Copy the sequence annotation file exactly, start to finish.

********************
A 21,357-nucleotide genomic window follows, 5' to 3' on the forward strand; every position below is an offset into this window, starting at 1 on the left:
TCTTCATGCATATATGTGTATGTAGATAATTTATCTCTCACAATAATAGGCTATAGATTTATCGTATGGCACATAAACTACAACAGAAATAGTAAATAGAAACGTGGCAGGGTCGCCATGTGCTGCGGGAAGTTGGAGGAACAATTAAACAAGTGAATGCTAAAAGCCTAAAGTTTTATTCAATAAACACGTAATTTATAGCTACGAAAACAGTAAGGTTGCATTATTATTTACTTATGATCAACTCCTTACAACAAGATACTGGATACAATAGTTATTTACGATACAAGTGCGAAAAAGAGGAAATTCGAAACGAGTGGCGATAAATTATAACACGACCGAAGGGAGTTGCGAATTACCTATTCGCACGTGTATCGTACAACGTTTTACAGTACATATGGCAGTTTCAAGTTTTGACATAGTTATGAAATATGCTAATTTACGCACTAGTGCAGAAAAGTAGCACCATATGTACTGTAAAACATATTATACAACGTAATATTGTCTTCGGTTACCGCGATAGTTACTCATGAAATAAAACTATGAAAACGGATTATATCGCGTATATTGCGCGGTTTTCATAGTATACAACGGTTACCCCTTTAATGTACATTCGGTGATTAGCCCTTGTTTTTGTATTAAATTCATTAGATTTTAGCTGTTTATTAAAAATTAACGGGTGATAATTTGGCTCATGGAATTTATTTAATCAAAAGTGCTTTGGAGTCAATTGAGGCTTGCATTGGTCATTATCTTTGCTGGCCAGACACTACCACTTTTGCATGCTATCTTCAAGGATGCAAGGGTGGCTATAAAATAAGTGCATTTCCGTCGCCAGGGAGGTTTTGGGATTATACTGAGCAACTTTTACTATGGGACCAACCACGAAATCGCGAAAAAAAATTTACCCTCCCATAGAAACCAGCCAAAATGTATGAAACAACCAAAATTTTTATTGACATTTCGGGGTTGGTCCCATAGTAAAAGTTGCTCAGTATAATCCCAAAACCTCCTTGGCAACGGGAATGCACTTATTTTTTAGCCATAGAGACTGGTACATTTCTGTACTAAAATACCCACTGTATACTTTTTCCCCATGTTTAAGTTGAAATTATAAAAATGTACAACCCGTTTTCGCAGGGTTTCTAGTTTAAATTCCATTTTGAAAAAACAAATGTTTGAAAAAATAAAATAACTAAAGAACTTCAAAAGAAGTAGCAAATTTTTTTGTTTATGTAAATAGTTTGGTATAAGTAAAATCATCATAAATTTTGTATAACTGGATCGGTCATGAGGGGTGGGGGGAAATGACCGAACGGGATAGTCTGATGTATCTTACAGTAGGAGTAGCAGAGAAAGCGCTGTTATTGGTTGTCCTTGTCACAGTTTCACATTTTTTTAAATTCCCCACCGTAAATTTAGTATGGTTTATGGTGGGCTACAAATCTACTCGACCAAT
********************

A 21,357-nucleotide genomic window follows, 5' to 3' on the forward strand; every position below is an offset into this window, starting at 1 on the left:
TCTTCATGCATATATGTGTATGTAGATAATTTATCTCTCACAATAATAGGCTATAGATTTATCGTATGGCACATAAACTACAACAGAAATAGTAAATAGAAACGTGGCAGGGTCGCCATGTGCTGCGGGAAGTTGGAGGAACAATTAAACAAGTGAATGCTAAAAGCCTAAAGTTTTATTCAATAAACACGTAATTTATAGCTACGAAAACAGTAAGGTTGCATTATTATTTACTTATGATCAACTCCTTACAACAAGATACTGGATACAATAGTTATTTACGATACAAGTGCGAAAAAGAGGAAATTCGAAACGAGTGGCGATAAATTATAACACGACCGAAGGGAGTTGCGAATTACCTATTCGCACGTGTATCGTACAACGTTTTACAGTACATATGGCAGTTTCAAGTTTTGACATAGTTATGAAATATGCTAATTTACGCACTAGTGCAGAAAAGTAGCACCATATGTACTGTAAAACATATTATACAACGTAATATTGTCTTCGGTTACCGCGATAGTTACTCATGAAATAAAACTATGAAAACGGATTATATCGCGTATATTGCGCGGTTTTCATAGTATACAACGGTTACCCCTTTAATGTACATTCGGTGATTAGCCCTTGTTTTTGTATTAAATTCATTAGATTTTAGCTGTTTATTAAAAATTAACGGGTGATAATTTGGCTCATGGAATTTATTTAATCAAAAGTGCTTTGGAGTCAATTGAGGCTTGCATTGGTCATTATCTTTGCTGGCCAGACACTACCACTTTTGCATGCTATCTTCAAGGATGCAAGGGTGGCTATAAAATAAGTGCATTTCCGTCGCCAGGGAGGTTTTGGGATTATACTGAGCAACTTTTACTATGGGACCAACCACGAAATCGCGAAAAAAAATTTACCCTCCCATAGAAACCAGCCAAAATGTATGAAACAACCAAAATTTTTATTGACATTTCGGGGTTGGTCCCATAGTAAAAGTTGCTCAGTATAATCCCAAAACCTCCTTGGCAACGGGAATGCACTTATTTTTTAGCCATAGAGACTGGTACATTTCTGTACTAAAATACCCACTGTATACTTTTTCCCCATGTTTAAGTTGAAATTATAAAAATGTACAACCCGTTTTCGCAGGGTTTCTAGTTTAAATTCCATTTTGAAAAAACAAATGTTTGAAAAAATAAAATAACTAAAGAACTTCAAAAGAAGTAGCAAATTTTTTTGTTTATGTAAATAGTTTGGTATAAGTAAAATCATCATAAATTTTGTATAACTGGATCGGTCATGAGGGGTGGGGGGAAATGACCGAACGGGATAGTCTGATGTATCTTACAGTAGGAGTAGCAGAGAAAGCGCTGTTATTGGTTGTCCTTGTCACAGTTTCACATTTTTTTAAATTCCCCACCGTAAATTTAGTATGGTTTATGGTGGGCTACAAATCTACTCGACCAAT